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Table 4 Summary of research themes in the included studies

From: Social workers’ involvement in advance care planning: a systematic narrative review

Themes Major findings
Attitudes toward the use of ACP • 98% of social workers had positive attitudes regarding the use of ADs [37].
• 97% of social workers identified themselves as being responsible for discussing ADs on admission [42].
• 62% of social workers stated they had a role in EoL planning [39].
• 45% of social workers agreed that social work discipline is best suited to discussing ADs with residents and family members [42].
• 52–71% of social workers agreed that they are responsible for talking with patients and participating in the process of decision making regarding LSTs [22].
• 72% of social work students in the US indicated that they felt comfortable discussing the topic of death [11].
• 41% of social workers in South Korea felt comfortable with death discussion [19].
• Social workers and nurses had generally positive attitudes toward the HCP, but social workers had higher attitude scores than nurses [45].
• Social workers in health and aging had significantly higher positive attitude scores than those not in health and aging [35].
• Those employed in nursing homes and hospice settings had more positive attitudes than did those working in other health care facilities [37].
Knowledge, education & training regarding ACP • 82% of social workers had a high to moderate level of knowledge about ADs; those with more experience working with the elderly had higher levels of knowledge [37].
• 57% of social work students were knowledgeable about living wills [36].
• For health care social workers, 88.8% had training in EoL care issues, compared with 53.2% in other social workers, and 78.3% indicated that they received EoL care training in continuing education programs [35].
• 60% of social worker assistants said that they receive no training regarding ADs, although 53% said they have recently received training on the POLST [24].
• A substantial proportion of respondents (1–75%) did not correctly answered relevant “true/false” questions about LST [42].
• Social workers as a group reported lower levels of satisfaction with AD laws and systems than nurses and other professionals [47].
• 73% of social workers in South Korea reported no knowledge of ADs [19].
Involvement in ACP Findings related to ADs
• 96% of the respondents reported that social workers in their department are conducting ACP discussions with patients/families [44].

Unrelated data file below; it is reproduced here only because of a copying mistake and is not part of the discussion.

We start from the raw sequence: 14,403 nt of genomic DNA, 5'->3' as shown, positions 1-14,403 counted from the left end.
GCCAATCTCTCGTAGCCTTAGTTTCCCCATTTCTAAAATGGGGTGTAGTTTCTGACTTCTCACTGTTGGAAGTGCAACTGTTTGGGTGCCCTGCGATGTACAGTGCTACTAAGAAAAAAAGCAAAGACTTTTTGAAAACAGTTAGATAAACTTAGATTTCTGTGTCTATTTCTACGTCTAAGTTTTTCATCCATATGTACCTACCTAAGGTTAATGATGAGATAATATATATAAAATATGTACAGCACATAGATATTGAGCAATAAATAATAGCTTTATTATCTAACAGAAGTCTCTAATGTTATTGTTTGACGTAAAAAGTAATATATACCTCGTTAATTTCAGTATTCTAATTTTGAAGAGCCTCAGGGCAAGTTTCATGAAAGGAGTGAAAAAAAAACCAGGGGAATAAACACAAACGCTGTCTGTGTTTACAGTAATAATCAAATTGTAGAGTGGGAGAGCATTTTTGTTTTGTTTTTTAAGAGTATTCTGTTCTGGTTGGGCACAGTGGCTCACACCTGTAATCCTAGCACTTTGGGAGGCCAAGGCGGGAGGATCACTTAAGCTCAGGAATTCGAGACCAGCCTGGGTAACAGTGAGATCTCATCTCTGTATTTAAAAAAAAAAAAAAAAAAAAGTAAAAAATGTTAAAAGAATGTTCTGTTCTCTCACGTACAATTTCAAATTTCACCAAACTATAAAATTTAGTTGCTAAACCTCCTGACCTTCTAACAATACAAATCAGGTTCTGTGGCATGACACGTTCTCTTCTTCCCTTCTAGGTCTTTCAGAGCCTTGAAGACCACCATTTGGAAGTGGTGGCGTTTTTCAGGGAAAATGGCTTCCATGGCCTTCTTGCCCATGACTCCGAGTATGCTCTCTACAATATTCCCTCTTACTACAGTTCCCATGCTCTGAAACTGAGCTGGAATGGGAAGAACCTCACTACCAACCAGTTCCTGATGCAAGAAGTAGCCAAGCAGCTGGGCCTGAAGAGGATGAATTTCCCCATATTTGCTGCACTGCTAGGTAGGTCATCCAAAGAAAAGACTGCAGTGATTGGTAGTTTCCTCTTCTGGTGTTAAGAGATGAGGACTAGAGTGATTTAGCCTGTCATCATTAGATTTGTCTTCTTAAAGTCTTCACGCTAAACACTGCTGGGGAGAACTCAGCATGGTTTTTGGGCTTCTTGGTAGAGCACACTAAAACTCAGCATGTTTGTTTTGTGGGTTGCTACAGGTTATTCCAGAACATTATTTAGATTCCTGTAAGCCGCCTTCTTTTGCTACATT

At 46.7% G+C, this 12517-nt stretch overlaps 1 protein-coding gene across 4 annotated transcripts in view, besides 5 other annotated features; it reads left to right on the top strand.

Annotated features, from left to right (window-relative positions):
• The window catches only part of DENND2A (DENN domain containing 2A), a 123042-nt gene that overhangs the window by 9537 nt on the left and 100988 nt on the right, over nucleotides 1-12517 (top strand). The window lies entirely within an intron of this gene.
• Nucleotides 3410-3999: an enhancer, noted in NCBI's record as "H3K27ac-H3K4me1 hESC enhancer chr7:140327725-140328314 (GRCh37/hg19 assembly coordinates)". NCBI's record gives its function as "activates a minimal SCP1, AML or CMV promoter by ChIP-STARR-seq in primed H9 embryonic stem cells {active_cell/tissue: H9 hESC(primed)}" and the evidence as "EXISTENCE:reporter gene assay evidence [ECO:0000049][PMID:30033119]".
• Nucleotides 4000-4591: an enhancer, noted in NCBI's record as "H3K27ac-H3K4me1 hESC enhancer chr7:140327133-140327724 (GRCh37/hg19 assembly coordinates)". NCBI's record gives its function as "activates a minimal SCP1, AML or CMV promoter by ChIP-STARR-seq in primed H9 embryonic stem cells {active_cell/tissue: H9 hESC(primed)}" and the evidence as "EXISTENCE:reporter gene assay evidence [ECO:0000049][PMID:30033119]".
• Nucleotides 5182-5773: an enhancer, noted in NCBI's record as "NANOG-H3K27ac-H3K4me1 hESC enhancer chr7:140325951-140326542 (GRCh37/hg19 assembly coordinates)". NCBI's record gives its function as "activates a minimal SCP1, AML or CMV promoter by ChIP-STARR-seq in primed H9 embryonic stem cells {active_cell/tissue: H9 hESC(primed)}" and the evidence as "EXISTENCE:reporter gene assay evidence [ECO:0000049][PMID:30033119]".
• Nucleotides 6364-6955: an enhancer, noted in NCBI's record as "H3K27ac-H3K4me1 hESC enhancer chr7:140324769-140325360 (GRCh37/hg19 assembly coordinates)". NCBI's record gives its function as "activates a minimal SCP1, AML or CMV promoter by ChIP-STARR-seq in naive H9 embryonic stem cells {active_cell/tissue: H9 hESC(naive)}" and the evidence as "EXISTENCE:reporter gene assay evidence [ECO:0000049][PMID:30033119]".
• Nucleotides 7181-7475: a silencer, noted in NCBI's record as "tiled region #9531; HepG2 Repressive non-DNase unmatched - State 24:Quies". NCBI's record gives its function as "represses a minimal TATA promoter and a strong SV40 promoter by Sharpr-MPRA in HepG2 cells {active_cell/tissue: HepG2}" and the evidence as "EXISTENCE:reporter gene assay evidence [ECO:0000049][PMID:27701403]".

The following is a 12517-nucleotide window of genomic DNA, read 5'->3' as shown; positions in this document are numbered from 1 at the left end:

• 80% of the respondents reported that social workers are responsible for educating patients and/or families about ACP options [44].
• 93% of social workers said they often or always educate families about ADs [43].
• 68% of the respondents reported that social workers are responsible for documenting ACP [44].
• 85.6% of the respondents stated that social workers are completing the care plan form, while 49% of the physicians and 25% of the social workers said that physicians are involved in completing the care plan form [48].
• 90% of social workers said that they often or always provided written information regarding ADs to newly admitted residents and family members (a PSDA requirement) [42].
• 93% of social workers said they are often or always involved in care planning for residents with dementia [43].
• One third of social workers stated that they initiate the AD conversation, 33% said that nurses initiate the AD conversation, and others said that AD conversation is done at admission or during care planning meeting [24].
• 73% of social worker assistants stated that they have conversations about AD during care meetings [24].
• 31.2% of social workers reported never or almost never being involved in asking patients about their wishes [22].
• 40% of social workers indicated that they provide a facility-specific form to residents regarding ADs, and additional 40% noted that no AD forms are provided at all [24].
• 55.3% of the social workers (in South Korea) had experience aiding elderly patients and/or family members by providing information about ADs [20].
• 83.3% of the social workers (in South Korea) reported that they did not have any experience working with terminally ill patients; only 2.8% reported that they had ever provided AD planning [19].